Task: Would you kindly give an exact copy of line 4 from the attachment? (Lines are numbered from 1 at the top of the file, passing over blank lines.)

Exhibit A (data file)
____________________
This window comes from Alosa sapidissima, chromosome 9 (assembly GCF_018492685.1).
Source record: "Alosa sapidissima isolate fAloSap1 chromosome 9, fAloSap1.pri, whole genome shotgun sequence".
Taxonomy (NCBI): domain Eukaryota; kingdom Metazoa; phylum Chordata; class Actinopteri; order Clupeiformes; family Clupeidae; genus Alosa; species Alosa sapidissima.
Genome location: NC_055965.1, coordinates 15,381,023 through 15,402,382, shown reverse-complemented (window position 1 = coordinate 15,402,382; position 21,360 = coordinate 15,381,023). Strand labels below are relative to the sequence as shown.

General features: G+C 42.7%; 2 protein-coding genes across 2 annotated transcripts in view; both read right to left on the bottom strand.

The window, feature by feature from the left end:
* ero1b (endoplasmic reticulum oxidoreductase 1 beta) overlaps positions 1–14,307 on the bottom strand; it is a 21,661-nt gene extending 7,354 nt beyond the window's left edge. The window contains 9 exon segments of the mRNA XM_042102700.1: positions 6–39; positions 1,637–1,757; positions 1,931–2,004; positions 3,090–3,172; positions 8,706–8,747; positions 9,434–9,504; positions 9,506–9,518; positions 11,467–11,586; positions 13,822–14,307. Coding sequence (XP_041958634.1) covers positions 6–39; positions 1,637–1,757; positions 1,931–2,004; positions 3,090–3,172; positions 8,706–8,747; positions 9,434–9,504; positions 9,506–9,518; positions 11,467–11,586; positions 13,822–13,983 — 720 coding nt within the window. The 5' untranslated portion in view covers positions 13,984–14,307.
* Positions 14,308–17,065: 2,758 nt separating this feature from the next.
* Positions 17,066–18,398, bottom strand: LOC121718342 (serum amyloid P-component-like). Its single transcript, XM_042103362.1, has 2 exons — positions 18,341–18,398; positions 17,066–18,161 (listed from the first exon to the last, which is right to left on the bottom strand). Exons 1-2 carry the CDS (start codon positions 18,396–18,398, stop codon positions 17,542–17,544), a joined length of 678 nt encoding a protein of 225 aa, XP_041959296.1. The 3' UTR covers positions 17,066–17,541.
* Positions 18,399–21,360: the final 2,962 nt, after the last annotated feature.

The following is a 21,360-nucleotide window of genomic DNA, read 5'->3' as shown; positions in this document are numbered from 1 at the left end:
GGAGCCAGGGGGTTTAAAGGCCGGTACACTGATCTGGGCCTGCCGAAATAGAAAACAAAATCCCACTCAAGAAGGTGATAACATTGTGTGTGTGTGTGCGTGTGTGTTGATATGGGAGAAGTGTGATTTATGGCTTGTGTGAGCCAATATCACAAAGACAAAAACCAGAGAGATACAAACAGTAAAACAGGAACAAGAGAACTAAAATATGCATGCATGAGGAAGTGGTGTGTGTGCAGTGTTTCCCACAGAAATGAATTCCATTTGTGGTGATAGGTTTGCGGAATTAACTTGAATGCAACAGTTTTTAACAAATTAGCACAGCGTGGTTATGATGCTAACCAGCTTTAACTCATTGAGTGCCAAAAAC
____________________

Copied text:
Genome location: NC_055965.1, coordinates 15,381,023 through 15,402,382, shown reverse-complemented (window position 1 = coordinate 15,402,382; position 21,360 = coordinate 15,381,023). Strand labels below are relative to the sequence as shown.